|Bodybuilding and creatine ain't mentioned in one breath without a reason - Crea simply works! Dozens of studies have shown that... not one, however, tested the effects on the CNS.|
Not every study? Oh, yes, obviously, study #103 showing that creatine yields strength and size increases on your average hypertrophy workout would indeed no longer be news-worthy. Much in contrast, however, to a study that claims that creatine may blunt the beneficial effects of resistance training on heart health? Ok, I see that's getting you excited. So let's take a closer look at how the authors come up with claim...
As the Turkish authors of the corresponding peer-reviewed paper that's about to be published in Pacing and Clinical Electrophysiology (Mert 2017) point out, 'bodybuilding' is not just an increasingly "popular sport among adolescents", it is also a sport that involves exercises capable of "increas[ing] stroke volume and cardiac output to a greater degree than [selected other sports]" (Mert 2017 base this statement on Ahlgrim 2009). As a gymrat, you will not be surprised to hear that bodybuilding type workouts have also been found to affect heart rate variability (HRV | learn what it's got to do with overtraining), of which you, as a SuppVersity Reader, know that it can be used (comparing intra-individual values, not as in the study at hand for intra-individual comparisons) to decently predict/measure overtraining - or, more precisely, the way in which your training impacts your autonomic nervous system (ANS). Now that, in turn, will affect your heart health, because...
- sympathetic stimulation increases the heart rate, contractility, and conduction velocity, whereas parasympathetic stimulation has the opposite effects;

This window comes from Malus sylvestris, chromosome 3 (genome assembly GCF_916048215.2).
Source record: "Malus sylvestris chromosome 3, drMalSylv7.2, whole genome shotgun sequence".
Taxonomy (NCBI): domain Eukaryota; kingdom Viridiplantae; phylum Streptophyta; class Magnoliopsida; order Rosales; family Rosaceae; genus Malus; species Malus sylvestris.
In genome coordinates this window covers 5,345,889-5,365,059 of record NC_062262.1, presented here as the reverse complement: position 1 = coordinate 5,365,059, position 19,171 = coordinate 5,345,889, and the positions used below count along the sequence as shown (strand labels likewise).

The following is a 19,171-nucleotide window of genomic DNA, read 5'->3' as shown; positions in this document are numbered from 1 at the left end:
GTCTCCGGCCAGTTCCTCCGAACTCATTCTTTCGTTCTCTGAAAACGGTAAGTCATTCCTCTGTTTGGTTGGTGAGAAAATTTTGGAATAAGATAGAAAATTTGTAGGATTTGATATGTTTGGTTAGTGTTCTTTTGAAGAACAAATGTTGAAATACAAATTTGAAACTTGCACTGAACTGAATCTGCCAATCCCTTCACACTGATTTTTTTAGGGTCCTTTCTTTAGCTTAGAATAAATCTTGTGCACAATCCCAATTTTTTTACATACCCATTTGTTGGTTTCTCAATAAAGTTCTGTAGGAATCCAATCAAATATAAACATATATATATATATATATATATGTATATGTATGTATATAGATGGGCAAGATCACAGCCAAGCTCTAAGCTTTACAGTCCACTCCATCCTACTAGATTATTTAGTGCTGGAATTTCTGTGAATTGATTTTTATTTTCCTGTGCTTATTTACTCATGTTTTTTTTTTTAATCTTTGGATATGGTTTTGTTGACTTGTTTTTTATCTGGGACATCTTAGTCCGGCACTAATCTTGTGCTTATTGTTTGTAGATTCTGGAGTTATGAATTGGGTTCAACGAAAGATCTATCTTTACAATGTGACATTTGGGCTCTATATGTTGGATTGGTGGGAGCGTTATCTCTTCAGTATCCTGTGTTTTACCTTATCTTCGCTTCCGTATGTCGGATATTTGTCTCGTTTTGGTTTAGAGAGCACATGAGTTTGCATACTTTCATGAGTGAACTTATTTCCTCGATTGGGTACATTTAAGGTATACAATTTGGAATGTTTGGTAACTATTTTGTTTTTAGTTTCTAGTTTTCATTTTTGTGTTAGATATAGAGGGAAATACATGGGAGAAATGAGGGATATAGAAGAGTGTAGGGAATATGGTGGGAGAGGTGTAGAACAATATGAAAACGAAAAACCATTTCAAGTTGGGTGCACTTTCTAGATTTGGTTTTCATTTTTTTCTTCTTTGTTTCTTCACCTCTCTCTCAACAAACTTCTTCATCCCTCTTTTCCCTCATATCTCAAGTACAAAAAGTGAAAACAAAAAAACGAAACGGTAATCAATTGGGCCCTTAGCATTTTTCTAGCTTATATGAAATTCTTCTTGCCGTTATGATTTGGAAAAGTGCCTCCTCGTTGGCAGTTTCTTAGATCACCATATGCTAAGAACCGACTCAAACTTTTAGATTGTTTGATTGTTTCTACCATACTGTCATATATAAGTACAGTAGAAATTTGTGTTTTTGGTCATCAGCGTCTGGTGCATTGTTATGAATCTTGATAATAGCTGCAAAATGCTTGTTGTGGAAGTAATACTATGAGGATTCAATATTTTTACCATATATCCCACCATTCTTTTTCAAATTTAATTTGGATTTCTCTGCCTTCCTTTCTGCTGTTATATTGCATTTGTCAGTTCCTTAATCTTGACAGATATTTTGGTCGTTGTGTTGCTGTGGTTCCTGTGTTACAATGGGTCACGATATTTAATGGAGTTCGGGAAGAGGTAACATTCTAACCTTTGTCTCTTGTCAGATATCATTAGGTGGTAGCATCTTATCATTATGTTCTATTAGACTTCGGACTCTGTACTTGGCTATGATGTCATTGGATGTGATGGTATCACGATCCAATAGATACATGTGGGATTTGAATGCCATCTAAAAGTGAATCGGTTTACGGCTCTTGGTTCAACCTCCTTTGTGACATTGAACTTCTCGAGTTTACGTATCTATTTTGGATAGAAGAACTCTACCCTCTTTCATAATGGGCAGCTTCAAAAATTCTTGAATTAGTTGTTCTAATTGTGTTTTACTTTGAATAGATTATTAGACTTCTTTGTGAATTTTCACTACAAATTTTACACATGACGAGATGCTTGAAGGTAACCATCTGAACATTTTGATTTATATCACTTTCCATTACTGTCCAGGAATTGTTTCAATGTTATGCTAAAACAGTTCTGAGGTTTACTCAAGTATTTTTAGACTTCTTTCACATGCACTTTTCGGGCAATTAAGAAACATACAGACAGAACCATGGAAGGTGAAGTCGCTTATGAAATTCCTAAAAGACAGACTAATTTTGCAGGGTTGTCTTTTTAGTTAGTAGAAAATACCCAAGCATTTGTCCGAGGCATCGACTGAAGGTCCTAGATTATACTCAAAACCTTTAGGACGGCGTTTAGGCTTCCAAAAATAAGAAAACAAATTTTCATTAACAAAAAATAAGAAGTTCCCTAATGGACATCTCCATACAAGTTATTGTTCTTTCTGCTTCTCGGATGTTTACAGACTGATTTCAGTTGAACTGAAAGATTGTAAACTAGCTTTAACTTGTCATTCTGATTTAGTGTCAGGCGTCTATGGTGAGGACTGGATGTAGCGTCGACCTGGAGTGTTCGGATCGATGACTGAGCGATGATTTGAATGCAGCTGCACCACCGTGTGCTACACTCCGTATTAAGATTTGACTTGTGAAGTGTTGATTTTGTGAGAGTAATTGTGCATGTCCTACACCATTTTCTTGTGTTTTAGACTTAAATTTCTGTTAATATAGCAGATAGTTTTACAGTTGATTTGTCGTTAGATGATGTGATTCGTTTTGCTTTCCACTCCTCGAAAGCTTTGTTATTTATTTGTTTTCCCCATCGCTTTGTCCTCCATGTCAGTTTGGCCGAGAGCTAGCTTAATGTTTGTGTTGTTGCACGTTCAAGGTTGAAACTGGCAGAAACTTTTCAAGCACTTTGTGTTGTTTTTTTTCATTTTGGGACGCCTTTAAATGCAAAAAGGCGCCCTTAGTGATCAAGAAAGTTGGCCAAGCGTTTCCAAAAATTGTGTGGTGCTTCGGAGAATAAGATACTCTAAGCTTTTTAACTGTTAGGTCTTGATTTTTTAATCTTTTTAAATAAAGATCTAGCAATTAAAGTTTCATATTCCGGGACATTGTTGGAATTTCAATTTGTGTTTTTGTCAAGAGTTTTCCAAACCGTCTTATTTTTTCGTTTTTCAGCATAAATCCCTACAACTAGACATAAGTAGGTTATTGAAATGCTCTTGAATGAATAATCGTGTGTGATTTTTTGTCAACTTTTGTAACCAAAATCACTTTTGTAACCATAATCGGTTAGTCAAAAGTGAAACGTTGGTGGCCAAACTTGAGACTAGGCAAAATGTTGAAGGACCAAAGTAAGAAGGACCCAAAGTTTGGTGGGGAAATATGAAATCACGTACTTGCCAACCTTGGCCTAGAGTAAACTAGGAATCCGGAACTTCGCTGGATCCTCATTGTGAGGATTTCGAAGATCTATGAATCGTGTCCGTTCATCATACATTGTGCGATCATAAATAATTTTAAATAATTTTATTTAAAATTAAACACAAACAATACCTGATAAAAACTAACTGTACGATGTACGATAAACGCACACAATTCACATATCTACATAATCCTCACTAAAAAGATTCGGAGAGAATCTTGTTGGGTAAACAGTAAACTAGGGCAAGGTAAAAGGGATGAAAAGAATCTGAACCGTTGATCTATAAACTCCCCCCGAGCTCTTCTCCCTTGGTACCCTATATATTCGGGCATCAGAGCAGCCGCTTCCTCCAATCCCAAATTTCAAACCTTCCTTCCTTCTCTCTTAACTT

- there's a significant relationship between ANS imbalance and cardiovascular mortality, including sudden cardiac death;
- the effects of exercise on cardiovascular mortality and sudden cardiac death may be mediated by its effects on ANS or, more specifically, the way it modifies the autonomic balance.
Hey, bros: Let me measure your HRV!
For their observational study, the Turkish scientists recruited 32 male "competitive" bodybuilders - 16 of these sportsmen, who were no pro-bodybuilders, but had at least 5 years of training experience (10–12h/week), had been taking creatine for at least 4 weeks (7.5 mg/day | range 3.5-15.0mg) the other 16 sportsmen didn't.
Please note: This is an observational, not an experimental study! As previously highlighted (underlined), the study at hand is not a randomized controlled trial. It is an observational study. An observational study that didn't reliably test the subjects for current or prior steroid use and took for granted that all "bodybuilders" consumed protein supplements - if the subjects were actually clean, how much protein they consumed and, more importantly, how that differed from one group to the other, however, is not clear... with obvious consequences for the practical significance and reliability of the results.
|Table 1: Overview of selected subject characteristics in the control, and the subjects in the two training groups of Mert et al.'s observational study.|
The scientists found no significant inter-group difference in the trained study subjects; even though there were fewer smokers in the creatine compared to the 'no creatine' group. As you can see in Table 1 that's different for the comparison of the two training groups to the untrained control subjects.